The C11, C22, and C33 (C11 = C22 = C33) elastic constants of K4 phosphorus directly relate to sound propagation along the crystallographic a, b, and c axes, respectively, and reflect the stiffness to the uniaxial strains along these directions. The calculated value of C11 is 223.6/232.2 GPa at the PBE/GGA-D2 level. While for the orthorhombic black phosphorus, C22 is significantly larger than C11 and C33 due to its structural anisotropy29, but it is smaller than the C11 elastic constant of K4 phosphorus, indicating that the K4 structure is stiffer than black phosphorus for strains along the a, b, and c axis. The benefit from the high stiffness is that the K4 structure could avoid the sliding observed in the layered phosphorus structures under a shear stress. The resistance of sliding could make K4 phosphorus more suitable for nano-mechanical applications. The single crystal bulk moduli of the phosphorus K4 crystal and black phosphorus are calculated according to the formula of bulk modulus represented by single-crystal elastic constants27. The result for black phosphorus is in good agreement with the value estimated from fitting the energy-volume relationship30.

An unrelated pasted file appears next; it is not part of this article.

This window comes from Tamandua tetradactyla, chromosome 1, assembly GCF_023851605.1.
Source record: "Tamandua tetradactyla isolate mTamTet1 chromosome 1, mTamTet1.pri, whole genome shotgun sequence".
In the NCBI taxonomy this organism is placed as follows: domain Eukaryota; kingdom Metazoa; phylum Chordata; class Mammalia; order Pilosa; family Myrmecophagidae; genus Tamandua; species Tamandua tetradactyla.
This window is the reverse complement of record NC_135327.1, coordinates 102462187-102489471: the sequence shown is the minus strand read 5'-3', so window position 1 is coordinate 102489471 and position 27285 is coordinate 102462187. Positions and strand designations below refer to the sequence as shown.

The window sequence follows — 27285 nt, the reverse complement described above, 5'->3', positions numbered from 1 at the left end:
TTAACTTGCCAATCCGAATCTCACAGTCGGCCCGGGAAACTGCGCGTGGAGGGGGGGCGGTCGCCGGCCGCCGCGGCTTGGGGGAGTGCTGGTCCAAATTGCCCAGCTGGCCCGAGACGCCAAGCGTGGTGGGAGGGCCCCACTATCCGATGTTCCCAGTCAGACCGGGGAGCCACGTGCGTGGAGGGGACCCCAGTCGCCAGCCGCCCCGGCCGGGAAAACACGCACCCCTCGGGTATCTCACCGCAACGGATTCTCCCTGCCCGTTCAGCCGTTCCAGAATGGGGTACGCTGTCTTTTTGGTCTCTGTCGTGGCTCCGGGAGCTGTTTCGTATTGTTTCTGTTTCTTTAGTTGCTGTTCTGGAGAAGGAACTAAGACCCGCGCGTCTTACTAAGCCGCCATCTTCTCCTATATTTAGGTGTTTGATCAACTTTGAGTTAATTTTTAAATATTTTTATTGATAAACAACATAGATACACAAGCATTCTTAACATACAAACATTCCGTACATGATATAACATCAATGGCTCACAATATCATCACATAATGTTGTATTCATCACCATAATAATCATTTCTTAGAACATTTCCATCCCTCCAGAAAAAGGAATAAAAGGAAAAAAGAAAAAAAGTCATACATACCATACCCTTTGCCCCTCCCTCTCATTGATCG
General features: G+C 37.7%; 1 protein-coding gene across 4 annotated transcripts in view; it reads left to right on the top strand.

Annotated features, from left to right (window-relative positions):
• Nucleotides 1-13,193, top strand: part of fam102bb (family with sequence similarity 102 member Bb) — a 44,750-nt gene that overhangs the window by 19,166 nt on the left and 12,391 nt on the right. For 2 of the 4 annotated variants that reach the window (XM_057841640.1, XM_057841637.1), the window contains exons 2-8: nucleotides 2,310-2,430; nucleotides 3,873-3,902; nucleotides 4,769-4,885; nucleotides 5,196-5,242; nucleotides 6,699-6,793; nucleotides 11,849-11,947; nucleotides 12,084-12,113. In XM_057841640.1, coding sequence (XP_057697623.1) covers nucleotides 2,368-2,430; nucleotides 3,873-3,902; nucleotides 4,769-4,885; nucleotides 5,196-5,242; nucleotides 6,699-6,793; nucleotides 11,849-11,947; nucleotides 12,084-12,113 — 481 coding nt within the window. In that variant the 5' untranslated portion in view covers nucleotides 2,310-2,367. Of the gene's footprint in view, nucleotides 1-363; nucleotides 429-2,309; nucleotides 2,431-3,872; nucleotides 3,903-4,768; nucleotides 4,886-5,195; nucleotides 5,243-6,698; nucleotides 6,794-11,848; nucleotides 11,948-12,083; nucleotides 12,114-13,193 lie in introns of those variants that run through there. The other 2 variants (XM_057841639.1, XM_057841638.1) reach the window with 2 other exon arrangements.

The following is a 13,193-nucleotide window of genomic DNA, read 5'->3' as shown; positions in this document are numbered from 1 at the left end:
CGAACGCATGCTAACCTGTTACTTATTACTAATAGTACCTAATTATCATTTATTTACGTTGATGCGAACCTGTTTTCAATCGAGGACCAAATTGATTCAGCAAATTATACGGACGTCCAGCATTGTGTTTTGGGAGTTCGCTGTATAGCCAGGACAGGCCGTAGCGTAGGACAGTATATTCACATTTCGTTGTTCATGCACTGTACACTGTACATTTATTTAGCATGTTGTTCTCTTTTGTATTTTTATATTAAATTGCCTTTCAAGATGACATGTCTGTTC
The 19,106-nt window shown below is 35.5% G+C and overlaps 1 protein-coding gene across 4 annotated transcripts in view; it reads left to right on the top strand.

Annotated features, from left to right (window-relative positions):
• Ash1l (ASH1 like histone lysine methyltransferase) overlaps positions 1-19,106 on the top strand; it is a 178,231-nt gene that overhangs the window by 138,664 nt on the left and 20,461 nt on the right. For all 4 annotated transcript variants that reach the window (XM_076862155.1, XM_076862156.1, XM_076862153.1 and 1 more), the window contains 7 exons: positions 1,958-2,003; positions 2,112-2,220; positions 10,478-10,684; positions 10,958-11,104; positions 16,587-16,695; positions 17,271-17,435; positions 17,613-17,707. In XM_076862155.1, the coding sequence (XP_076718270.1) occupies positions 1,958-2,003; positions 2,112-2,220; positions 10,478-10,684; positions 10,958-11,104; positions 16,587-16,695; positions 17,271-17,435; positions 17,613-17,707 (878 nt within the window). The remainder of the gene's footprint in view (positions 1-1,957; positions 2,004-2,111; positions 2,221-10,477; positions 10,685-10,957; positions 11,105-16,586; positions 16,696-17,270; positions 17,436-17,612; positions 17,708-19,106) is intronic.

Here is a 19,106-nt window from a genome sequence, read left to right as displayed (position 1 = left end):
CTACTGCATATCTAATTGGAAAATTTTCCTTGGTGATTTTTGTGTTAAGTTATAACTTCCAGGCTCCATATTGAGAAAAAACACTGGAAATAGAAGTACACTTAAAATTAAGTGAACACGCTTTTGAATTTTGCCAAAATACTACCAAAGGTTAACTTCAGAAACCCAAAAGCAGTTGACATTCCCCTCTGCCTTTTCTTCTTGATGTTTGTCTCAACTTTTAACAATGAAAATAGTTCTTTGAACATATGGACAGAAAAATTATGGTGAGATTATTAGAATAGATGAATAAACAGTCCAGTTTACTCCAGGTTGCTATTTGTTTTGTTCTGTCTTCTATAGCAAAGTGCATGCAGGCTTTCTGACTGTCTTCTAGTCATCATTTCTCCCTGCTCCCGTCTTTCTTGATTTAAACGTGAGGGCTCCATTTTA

We calculate the electronic band structure and corresponding total density of states (DOS) of K4 phosphorus to study its electronic properties. The results are displayed in Fig. 3(a). At the PBE level, K4 phosphorus is predicted to be an indirect band gap semiconductor with a band gap of 1.07 eV as the valence band maximum (VBM) and the conduction band minimum (CBM) lie at the different points along the Γ-H path. It is well-known that the PBE funtional underestimates the fundamental band gaps of semiconductors, thus the band gap of K4 phosphorus is corrected by calculations using the more accurate HSE06 functional. As shown in Fig. 3(a). although both of the functionals give very similar band dispersions, the band gap of K4 phosphorus calculated with HSE06 functional is increased to 1.54 eV. Figure 3(b) shows the isosurfaces of the toatal valence electron density of K4 phosphorus. As mentioned above, the phosphorus atoms are sp3 hybridized due to the three P-P covelent bonds and a lone electron pair, thus the valence electrons mainly distributed along the directions of the P-P bonds and the lone electron pair.